Introduction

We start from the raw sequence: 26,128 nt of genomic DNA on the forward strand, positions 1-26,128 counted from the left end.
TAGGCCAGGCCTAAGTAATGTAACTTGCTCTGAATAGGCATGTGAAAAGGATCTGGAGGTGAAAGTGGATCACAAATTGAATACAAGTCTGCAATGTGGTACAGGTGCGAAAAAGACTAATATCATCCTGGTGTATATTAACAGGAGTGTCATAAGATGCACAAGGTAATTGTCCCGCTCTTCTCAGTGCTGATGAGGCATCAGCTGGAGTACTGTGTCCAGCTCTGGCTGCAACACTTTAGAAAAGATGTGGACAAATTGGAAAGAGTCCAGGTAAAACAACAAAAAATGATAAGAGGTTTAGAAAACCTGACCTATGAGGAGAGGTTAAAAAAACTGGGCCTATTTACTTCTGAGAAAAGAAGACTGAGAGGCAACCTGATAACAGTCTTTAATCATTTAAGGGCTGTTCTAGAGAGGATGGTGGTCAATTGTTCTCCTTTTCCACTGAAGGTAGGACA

Definitive diagnosis of a parasitic infection is by finding and identifying the parasite. Of the newer methods for parasite detection, those using gene technology are not yet available for general use in the routine laboratory and labelled monoclonal antibody techniques are costly and available for some species only. Thus, routine investigation is still mainly dependent on microscopy. Culture is used occasionally. The proper use of both internal and external quality control programmes is vital. Although equipment needs for basic parasitology are modest, laboratories carrying out culture, for example, for Acanthamoeba, or handling highly infectious material will need a Class 2 biological safety cabinet or bench. The single most important instrument in routine parasitology is a binocular microscope with high quality optics. A properly calibrated eyepiece micrometer is essential. It should also be used. Some staining methods require the use of a fluorescence microscope and for Acanthamoeba culture an inverted microscope is needed. As many of the reagents used are highly inflammable or toxic, an efficiently ventilated fume hood is essential for specimen preparation and staining and a fume extraction device over the centrifuge is desirable. A swing-out centrifuge is preferable to an angle model. Laboratories carrying out culture methods will need incubators.

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